A student activist group’s petition demanding the University divest from top U.S. weapons manufacturers has gained more than 350 signatures.
GW Dissenters staged a protest late last month where they tried to urge the Board to commit to divesting from top weapon manufacturers like Lockheed Martin and Boeing. The group launched the petition in November and it has since amassed more than 350 signatures from students, faculty and alumni demanding divestment.
Aryani Duppada, a freshman majoring in sociology and member, said she hopes that beyond divesting in major weapons companies, GW administrators will reallocate funds from tuition into student interests like campus infrastructure. Duppada and the GW Dissenters said they hope for “greater transparency” about GW’s investments in general since the school does not publicly release its expenditures.
“As people who go to school at GW, we really need to know where our money’s going,” Duppada said.
University spokesperson Julia Metjian said the University is “aware” of the petition submitted by Dissenters and that they do not approach investments on a “company-by-company basis.”
“The endowment is invested in a diverse portfolio of funds that are adjusted regularly,” she said. “The University works to ensure that the endowment is managed in a legal and ethical matter.”
A video posted by Dissenters shows Board of Trustees Chair Grace Speights saying the Board will consider the petition.
Duppada met Dissenters co-founder Jelina Liu at a Student Org Fair this September. She said she soon became heavily involved in GW Dissenters, working to expand the club’s membership and recognition through social media, banners and their petition.
“We just want the administrators to know that students want a say in where our money goes, and we don’t want them to be using it to invest in weapons companies,” Duppada said. “We have real problems on campus that they need to fix.”
Duppada said students who want to get involved can message GW Dissenters on Instagram to find more information on their actions.
“We are trying to build a community at our campus and in D.C. of students who are either impacted by imperialism or just want to get involved in any way,” Duppada said.
Liu, a junior majoring in political communication, said she was inspired to begin the chapter at GW after she noticed that primarily “older, white” individuals were at the forefront of anti-war movements. She said she felt it was important to have a Dissenters chapter at GW due to the University’s location in the nation’s capital and potential ties to weapons manufacturing companies.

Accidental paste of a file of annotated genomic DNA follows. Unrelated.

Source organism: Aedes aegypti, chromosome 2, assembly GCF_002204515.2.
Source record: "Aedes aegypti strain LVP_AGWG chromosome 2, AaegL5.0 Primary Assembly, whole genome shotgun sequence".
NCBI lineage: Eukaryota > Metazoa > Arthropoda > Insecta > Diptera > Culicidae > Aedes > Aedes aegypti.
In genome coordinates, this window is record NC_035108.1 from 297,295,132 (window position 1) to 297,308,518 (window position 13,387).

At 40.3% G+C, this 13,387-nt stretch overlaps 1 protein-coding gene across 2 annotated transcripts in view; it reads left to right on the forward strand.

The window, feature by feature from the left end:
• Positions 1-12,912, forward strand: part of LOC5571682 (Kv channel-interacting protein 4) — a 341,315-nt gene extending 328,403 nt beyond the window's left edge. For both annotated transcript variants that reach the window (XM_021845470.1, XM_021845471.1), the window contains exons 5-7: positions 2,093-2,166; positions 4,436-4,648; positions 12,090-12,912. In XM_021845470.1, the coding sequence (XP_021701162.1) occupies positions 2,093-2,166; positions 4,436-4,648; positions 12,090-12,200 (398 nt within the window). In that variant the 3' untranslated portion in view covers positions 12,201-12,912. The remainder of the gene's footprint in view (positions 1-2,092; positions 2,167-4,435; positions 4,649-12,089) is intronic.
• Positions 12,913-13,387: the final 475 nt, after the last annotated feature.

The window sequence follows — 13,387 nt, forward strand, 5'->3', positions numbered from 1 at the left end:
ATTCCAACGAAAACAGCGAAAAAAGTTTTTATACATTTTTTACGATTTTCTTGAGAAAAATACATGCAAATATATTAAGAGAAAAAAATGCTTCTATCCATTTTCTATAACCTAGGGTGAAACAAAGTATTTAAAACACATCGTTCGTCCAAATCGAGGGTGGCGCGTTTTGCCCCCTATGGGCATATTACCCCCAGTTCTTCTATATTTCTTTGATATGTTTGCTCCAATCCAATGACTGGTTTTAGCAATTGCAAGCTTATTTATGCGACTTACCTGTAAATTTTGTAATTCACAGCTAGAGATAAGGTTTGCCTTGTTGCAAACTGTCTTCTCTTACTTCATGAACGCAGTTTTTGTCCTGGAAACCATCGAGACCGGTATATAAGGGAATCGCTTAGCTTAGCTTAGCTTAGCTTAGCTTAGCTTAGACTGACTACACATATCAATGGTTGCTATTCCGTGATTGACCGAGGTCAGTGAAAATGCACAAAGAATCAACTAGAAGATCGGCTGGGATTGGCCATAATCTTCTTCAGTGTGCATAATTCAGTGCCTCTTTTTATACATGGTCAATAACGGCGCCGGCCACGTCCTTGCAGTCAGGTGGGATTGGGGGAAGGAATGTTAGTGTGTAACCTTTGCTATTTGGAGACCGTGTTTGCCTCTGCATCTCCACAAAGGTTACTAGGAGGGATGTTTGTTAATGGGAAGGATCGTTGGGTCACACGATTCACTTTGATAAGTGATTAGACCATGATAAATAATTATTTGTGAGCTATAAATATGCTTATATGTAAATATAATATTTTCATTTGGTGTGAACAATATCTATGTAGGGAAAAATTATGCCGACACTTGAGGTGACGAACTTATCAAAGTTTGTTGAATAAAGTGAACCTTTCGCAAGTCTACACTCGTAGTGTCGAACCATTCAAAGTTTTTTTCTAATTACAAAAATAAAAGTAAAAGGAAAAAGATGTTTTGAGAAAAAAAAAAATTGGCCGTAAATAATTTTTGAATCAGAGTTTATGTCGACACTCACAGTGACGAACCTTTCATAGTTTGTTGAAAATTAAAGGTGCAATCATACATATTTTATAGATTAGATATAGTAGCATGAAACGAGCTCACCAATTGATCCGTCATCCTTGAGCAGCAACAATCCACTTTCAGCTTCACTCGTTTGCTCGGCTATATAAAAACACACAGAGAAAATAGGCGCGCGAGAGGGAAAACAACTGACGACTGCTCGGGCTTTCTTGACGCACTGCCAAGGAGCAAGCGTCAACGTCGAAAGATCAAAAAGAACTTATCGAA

“We are so close to the White House and all these people in power who are the ones who vote for pushing the U.S. into wars,” Liu said. “A lot of people in Congress have stock in these weapon companies, which influences their decisions.”
Liu said the top weapon manufacturers are “complicit” in the murder of civilians all over the world, and due to the University’s investment, “they are actively killing people.”
“The companies profit off of war essentially, and of course GW is involved in that,” Liu said.
Neha Darisi, a freshman majoring in international affairs, said she learned of GW Dissenters from Duppada and that the passion of other members as well as the club’s anti-war messaging attracted her to the cause. She said she gravitated toward the “strong” community within GW Dissenters after attending their first meeting, which spurred her decision to become more involved. Darisi said she is responsible for contacting students in Howard University’s Dissenters and helping lead club meetings.
On Valentine’s Day, GW Dissenters held a large banner in Kogan Plaza to gain signatures before sending the petition in a letter to GW’s Board of Trustees Feb. 21. The banner, decorated with red and black, read, “Dear GW, break up with weapons companies.”
Darisi said she hopes that GW Dissenters will be able to educate students on the impacts of GW’s investments as well as the impacts of war on developing countries.
“We want to change GW’s campus culture,” Darisi said.
Darisi said the national Dissenters organization is planning an event in D.C. that students from universities across the East Coast will be able to attend. Darisi said the event will be held the weekend of March 24 through 26, and students from schools like the University of Maryland and Howard University will be in attendance.
“We’re in the center of everything,” Darisi said. “With our global position, I think [Dissenters] is super important, but it matters on every campus too.”
Darisi said the companies GW is investing in are selling weapons and thereby “funding genocide.”
“This is rational, about people’s lives. And so we’re not going to stop this. This is not what our school should represent,” Darisi said.
This article appeared in the March 9, 2023 issue of the Hatchet.